3. In the fragment, we can easily get a reference to the EventDatabase and observe events from the database when new items are added. In the observable callback, we can then set the items on the adapter. We can inject the EventDatabase object using Dagger.

    eventDao = eventDatabase.eventDao();
    eventDao.getEvents().observe(this, events -> {
         Log.d(TAG, "Events Changed:" + events);

    By passing this as the first parameter, the LiveData observable will be managed automatically for you. This means the fragment will take care of disposing the observables when the fragment is no longer used. The LiveData class is an example of a LifecycleObserver. It automatically stops sending updates when the Lifecycle is in a Lifecycle.State.DESTROYED state and restarts sending updates when the Lifecycle is in a Lifecycle.State.STARTED state.

Add a new event using Room
  1. Create a new fragment that contains two EditText fields, a date picker and a save Button.
  2. The onClickListener for the save button can easily write to the event database by just calling eventDatabase.eventDao().addEvent(). (Note: This should be called from a background thread, in this example I’ve used an RxJava Completable but you can use AsyncTasks if you wish).

    String eventTitle = editTextTitle.getText().toString();
    String eventDescription = editTextDescription.getText().toString();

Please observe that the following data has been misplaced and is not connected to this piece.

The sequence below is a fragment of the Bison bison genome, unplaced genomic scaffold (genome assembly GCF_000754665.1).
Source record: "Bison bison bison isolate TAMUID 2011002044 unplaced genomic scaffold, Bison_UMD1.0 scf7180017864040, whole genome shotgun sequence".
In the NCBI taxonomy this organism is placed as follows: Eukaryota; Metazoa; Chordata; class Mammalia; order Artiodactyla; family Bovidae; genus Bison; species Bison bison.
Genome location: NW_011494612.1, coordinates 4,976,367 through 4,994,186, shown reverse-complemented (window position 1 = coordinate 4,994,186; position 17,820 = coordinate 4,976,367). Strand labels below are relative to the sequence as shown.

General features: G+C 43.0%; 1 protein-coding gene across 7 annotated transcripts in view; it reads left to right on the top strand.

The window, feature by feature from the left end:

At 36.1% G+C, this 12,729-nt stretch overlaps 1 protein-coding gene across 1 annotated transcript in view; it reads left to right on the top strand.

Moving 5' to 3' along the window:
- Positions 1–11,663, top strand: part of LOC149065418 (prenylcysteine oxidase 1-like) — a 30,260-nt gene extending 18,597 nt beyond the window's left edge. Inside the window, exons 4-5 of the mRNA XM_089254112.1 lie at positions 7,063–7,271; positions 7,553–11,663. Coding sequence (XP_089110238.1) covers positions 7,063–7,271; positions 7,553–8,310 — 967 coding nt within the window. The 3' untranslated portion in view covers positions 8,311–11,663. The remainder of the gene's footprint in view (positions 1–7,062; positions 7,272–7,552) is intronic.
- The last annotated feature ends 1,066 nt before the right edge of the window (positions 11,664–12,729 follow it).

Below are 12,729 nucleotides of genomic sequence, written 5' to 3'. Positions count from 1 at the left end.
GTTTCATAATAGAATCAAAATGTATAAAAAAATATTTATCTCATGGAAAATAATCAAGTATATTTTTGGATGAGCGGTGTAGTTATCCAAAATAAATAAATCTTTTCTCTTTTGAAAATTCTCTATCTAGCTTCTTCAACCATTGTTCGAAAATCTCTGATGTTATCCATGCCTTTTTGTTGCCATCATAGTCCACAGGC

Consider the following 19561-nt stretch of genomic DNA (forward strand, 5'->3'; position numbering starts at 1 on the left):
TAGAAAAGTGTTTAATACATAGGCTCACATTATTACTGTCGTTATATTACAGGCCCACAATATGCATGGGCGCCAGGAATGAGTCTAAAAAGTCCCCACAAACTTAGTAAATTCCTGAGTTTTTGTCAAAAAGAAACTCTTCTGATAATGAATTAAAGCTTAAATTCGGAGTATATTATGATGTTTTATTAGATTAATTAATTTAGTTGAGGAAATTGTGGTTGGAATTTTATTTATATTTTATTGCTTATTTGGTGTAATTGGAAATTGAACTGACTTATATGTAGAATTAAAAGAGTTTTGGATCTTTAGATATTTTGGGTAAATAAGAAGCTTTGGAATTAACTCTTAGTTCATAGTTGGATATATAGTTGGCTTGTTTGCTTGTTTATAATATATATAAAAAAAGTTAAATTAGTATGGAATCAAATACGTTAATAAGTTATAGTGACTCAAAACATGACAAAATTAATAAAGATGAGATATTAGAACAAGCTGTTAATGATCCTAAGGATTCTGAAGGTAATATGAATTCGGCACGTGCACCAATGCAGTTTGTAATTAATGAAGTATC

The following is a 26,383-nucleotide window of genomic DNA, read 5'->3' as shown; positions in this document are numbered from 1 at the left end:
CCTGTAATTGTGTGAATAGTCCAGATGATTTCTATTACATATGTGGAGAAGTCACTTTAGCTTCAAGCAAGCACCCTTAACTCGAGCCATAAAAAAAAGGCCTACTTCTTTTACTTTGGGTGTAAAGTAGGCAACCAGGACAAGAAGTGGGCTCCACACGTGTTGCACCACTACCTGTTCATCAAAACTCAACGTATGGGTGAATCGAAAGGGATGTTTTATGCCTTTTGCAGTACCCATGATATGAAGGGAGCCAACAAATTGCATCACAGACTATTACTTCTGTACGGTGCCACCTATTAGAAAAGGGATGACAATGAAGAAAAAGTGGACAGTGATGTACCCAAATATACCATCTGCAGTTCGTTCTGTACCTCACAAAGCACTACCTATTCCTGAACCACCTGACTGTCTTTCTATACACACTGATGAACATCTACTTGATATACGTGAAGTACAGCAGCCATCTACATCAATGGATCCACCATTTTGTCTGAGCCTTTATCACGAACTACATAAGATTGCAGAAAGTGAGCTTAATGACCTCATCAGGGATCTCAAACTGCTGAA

Event event = new Event(0, eventTitle, eventDescription, eventDateTime);
    eventDatabase.eventDao().addEvent(event); //Run this in a background thread.

    We now have access to the database and we can easily insert or query the database from the UI.

In Summary

Room is a easy to use library that wraps the SQLite implementation on Android. It also provides an intuitive interface for dealing with Objects instead of Cursors or ContentProviders. Using Room with LiveData is where the real magic happens. It allows views to be notified about data changes, which can be difficult to achieve with a standard SQLiteDatabase.

There are a few pitfalls with loading data directly in the activity or fragment. The main issue is that your activity or fragment becomes tightly coupled to the database. This is not a good approach if you want to add tests or reuse the logic in another place. It is a much better approach to separate database logic from View logic. The ViewModel Architecture Component aims solve this problem. In the next blog post, we will cover using a ViewModel and a ViewModelProvider to structure our countdown app better and follow the diagram that we have detailed at the start.

Find the full source code example using new Android Architecture components.


Thanks to Yigit Boyar and Erik Hellman for reviewing this blog post.